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It’s Flightless Friday!

The Humboldt Penguin (Sphenicus humboldti) can be found on the coasts of Peru and Chile in South America, with small colonies on the Punihuil Islands. It gets its name from the Humboldt current, which runs through its ocean range and provides cold water to the Humboldt Penguin’s neighbors, the Galapagos Penguins. The Humboldt current was named for explorer Alexander Von Humboldt, a Prussian naturalist who traveled around Latin America in the early 1800s.


Humboldt Penguins are medium-sized, standing up to 28 inches (70 cm) tall and weighing up to 13 pounds (5.9 kg) depending on the season. Females weigh slightly less than males. They have the black and white coloring common among all penguin species, with a black band that runs across their chest and down in front of their flippers. Their bills are black with white patches, and a pale stripe runs up to its forehead on each side. Juveniles are mostly gray, and don’t get their stripes until they fledge into their adult feathers.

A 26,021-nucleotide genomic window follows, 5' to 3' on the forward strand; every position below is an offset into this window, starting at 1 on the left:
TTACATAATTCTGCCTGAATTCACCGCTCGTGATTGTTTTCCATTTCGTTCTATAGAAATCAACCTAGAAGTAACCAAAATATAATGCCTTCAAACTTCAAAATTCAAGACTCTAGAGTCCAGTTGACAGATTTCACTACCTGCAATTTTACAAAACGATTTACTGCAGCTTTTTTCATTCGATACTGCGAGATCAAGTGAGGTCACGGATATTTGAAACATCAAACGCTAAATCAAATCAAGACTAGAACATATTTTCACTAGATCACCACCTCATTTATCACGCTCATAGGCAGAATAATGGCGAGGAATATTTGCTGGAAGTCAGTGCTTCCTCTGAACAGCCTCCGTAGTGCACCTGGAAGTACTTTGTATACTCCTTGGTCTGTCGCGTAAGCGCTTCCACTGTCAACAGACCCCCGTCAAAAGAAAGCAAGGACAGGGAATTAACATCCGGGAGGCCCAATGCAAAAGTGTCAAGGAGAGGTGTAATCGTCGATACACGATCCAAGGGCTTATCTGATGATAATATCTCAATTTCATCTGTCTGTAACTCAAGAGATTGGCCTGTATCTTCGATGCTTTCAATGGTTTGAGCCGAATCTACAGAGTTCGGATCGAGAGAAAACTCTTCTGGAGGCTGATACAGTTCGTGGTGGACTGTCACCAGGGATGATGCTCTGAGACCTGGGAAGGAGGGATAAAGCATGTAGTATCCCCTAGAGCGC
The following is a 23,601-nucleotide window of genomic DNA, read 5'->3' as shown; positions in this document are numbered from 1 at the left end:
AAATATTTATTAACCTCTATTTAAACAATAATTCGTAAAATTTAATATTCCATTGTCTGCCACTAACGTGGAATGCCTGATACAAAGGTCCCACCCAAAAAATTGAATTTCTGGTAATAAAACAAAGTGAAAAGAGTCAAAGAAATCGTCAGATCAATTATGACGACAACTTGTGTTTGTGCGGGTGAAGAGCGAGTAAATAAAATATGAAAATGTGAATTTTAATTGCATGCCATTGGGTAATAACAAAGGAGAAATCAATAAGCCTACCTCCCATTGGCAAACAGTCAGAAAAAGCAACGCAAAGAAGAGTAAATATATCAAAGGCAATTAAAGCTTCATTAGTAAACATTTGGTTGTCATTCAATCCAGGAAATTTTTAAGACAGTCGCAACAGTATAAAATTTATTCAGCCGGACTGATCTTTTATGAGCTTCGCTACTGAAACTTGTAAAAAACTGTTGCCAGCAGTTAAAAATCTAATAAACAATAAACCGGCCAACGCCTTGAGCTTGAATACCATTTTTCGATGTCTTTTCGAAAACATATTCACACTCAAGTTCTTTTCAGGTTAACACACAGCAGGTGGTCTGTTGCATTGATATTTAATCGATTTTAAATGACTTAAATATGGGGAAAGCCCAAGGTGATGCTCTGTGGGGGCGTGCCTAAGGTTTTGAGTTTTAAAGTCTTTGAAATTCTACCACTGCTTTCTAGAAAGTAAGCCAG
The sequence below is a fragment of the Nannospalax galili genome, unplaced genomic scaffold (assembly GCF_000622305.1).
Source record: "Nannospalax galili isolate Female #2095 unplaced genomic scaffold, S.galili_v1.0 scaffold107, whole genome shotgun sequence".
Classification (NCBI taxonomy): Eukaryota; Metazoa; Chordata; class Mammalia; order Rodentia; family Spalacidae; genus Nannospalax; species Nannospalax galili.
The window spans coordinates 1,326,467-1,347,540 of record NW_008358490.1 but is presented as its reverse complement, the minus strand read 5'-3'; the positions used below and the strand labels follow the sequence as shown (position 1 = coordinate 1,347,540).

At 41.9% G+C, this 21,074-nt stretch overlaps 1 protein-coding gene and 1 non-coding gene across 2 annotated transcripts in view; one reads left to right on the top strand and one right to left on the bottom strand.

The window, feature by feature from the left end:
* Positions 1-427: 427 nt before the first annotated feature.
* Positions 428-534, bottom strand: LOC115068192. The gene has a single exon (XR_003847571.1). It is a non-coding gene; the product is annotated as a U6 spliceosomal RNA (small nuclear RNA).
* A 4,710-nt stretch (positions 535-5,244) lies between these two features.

The diet of Humboldt Penguins is usually provided by the cold Humboldt current that allows for a very diverse array of animals. They feed primarily on schooling fish like anchovies, but also eat squid and krill. Most of these food fish live between the surface and 200 feet (60 meters), but Humboldt Penguins have been observed to dive as deep as 500 feet (150 meters). They prefer to nest on rocky shores.


Humboldt Penguins maintain their breeding colonies pretty much year-round, though the breeding season occurs only in March and April or September and October, depending on the location of the colony. Humboldt Penguins form monogamous mating pairs, and they dig nest burrows in sand or guano. The females will lay clutches of two eggs, and both parents take turns incubating them for the next 40 days. The parents care for both chicks until they are fledged, which is about 12 weeks. After that, the chicks are on their own, and will often dig their own nests.


Humboldt Penguins are considered to be a vulnerable species by the IUCN, because in the past they were over-hunted for their meat and oil, had their eggs and guano stolen, and their food sources were heavily hunted as well. This was on top of the natural predators that Humboldt Penguins face on land, like dogs, hawks and foxes. And in the sea, they’re hunted by sharks, seals and whales. Though they don’t suffer as much as their Galapagos cousins from the El Niño effect, it still impacts their food supply.


Source for all images used in this post.

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